Nour El Nil run four beautiful dahabiehs on the Nile, and set the standard for quality. They also have Beit Sabee, a small, fifteen room guesthouse, perfectly situated on the West Bank of the Nile in Luxor.
It’s well away from the noise and hassle of Luxor Town, but is right by the ancient pharaonic sites – the Valley of the Kings, the Valley of the Queens and the tombs of the nobles. It has an open courtyard where you can eat – it never rains – or a fabulous rooftop sitting area which overlooks the magnificent Temple of Habu, as well as the desert. Breakfast up here is stunning.
The rooms are inexpensive and simply but elegantly and stylishly furnished [Eléonore is a french interior designer, amongst other things – see the review in Elle Magazine]. The construction is modern (safe) but looks traditional, and is part of a small group of houses in the village known as Gourna. Lonely Planet recommends it as one of the Boutique hotels in the Nile valley…
More like a house than a hotel, Beit Sabée has appeared in design magazines for its cool use of Nubian colours and local furnishings with a twist. Near the farms around Medinat Habu, it offers quiet accommodation and a closer contact with rural Egypt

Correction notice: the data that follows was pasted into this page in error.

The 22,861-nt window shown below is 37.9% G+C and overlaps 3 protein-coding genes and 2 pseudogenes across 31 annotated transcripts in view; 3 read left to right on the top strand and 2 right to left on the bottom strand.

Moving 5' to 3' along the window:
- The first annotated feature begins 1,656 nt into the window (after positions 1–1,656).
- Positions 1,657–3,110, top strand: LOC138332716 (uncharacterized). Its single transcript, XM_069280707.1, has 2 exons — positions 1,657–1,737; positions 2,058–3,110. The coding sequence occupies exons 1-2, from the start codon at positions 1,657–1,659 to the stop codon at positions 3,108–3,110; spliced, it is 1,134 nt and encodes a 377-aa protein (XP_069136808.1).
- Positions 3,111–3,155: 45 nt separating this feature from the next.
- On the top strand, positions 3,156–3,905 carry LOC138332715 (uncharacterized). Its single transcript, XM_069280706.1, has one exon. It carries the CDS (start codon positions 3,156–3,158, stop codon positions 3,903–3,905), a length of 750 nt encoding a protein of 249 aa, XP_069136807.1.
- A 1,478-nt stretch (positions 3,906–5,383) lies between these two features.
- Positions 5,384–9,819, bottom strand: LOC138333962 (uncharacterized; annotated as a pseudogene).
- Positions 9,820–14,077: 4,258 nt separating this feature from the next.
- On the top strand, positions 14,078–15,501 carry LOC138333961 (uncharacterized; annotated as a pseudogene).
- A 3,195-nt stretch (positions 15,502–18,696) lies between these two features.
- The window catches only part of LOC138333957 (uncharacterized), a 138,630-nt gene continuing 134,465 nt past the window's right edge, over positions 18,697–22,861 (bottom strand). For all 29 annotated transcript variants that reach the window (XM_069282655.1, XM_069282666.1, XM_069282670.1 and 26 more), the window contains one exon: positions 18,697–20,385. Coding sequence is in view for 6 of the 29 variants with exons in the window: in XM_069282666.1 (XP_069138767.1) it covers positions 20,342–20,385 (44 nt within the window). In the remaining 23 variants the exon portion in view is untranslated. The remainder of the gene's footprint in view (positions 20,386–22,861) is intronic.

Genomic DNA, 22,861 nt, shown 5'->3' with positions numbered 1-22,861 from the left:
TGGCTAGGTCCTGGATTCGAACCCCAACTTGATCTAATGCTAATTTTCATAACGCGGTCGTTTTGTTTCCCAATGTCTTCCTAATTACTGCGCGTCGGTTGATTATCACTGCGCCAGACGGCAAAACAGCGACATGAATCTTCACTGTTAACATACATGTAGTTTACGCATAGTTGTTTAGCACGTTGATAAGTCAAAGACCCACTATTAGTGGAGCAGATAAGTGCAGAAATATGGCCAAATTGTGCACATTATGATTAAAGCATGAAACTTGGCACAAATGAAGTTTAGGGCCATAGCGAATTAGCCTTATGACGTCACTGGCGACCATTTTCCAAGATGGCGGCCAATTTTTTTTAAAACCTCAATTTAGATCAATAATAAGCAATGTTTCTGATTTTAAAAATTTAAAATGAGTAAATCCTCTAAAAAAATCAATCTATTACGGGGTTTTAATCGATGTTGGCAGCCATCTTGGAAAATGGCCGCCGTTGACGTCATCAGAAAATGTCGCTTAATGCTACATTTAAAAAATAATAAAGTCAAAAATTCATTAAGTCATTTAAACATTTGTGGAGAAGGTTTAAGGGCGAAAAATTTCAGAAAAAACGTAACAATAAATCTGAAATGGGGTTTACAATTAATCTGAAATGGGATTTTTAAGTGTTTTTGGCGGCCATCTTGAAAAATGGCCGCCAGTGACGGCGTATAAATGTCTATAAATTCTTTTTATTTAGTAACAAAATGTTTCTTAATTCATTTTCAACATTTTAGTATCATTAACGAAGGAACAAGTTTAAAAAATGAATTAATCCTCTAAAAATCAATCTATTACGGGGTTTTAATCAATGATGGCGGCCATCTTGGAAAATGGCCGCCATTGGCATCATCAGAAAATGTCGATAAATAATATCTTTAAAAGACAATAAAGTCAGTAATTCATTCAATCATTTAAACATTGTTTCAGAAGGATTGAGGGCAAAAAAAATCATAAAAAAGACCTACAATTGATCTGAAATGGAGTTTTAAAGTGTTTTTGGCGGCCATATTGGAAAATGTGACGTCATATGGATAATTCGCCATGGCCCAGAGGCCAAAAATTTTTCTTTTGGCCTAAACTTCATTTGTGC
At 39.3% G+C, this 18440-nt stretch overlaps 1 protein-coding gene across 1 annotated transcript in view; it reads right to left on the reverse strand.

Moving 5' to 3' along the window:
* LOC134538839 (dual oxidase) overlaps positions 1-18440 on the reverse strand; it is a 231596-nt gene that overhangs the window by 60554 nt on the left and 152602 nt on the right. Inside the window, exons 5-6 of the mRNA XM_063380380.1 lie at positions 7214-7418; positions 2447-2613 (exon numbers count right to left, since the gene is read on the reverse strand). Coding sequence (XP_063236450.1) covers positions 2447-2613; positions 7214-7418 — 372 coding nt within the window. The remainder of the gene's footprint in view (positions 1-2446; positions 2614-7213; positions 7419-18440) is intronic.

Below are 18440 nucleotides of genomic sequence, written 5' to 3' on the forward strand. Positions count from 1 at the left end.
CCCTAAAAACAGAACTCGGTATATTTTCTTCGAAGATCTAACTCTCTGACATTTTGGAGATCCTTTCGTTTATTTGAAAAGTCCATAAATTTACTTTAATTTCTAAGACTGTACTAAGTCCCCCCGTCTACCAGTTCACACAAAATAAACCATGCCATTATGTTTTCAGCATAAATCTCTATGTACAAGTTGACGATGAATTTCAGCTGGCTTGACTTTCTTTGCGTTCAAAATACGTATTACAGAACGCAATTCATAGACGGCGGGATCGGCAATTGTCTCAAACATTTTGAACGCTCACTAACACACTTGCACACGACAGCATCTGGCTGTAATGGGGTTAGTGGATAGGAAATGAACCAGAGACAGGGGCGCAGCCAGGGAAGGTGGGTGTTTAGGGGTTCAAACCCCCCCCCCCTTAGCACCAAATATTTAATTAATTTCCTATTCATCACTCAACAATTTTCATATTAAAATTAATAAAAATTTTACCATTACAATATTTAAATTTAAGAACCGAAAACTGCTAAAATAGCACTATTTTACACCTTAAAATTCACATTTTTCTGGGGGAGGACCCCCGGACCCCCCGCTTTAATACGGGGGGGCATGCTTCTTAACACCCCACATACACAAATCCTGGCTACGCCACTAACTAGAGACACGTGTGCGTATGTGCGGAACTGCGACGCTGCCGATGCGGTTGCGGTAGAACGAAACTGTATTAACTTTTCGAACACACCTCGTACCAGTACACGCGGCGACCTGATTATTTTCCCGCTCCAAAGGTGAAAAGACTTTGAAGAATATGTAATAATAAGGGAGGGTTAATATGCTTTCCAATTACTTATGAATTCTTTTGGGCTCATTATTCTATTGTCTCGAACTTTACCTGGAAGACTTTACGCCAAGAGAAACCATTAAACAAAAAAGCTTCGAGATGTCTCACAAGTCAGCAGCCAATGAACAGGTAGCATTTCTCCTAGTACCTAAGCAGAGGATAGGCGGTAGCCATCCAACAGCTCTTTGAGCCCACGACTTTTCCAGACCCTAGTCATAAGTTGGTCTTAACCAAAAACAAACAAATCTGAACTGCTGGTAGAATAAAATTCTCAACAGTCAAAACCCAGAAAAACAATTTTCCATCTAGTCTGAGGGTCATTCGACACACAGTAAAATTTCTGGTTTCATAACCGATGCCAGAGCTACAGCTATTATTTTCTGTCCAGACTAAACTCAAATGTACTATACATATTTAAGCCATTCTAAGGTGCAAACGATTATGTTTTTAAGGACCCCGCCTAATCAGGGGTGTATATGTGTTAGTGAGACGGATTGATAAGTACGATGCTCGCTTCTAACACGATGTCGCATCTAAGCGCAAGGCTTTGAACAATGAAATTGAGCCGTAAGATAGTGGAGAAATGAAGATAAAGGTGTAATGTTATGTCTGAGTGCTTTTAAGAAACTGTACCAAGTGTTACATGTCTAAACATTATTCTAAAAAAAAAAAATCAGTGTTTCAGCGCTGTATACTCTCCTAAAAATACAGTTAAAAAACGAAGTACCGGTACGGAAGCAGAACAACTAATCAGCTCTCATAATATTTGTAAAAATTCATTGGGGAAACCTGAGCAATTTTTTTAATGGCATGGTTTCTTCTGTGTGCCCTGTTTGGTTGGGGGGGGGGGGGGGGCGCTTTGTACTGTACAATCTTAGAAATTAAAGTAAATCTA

You can see Old Gourna from the roof. This is where locals built their houses over the top of a tomb they found, allowing them to liberate the tomb’s contents for their own benefit. The government arranged for new housing to be built and resettled most of the locals so the housing over the tombs could be demolished. An admirable plan, but it seems to be taking quite a time. They’ve also built a rather ugly wall to stop people expanding the housing further into the desert, but it doesn’t spoil Beit Sabee one bit.
At Beit Sabee you can also have lunch and dinner, together with a beer or some wine, all at modest prices. They will arrange cars to take you around to the sites and a guide if you want one. Also belly dancing – but in the nicest possible taste…
It’s very easy to get into Luxor. The taxi driver lives next door and will take you to the river (the main part of Luxor is on the East bank) for 20 Egyptian pounds (EP), and you can either take the National ferry – atmospheric and only 1 EP – or a private water taxi. Negotiate your own price but about 10 EP (still less than £1) each way, or a bit more if you want to go right up to the Temple of Karnac [recommended]. It saves both the walk from the national ferry and the hassle of constantly avoiding the touts with their “Egyptian Ferraris” – the rather worn carriage and distinctly tired looking horse.
You can stay in a big hotel in central Luxor – The Winter Palace for example – but this is much, much nicer.
Guesthouse/hotel Beit Sabee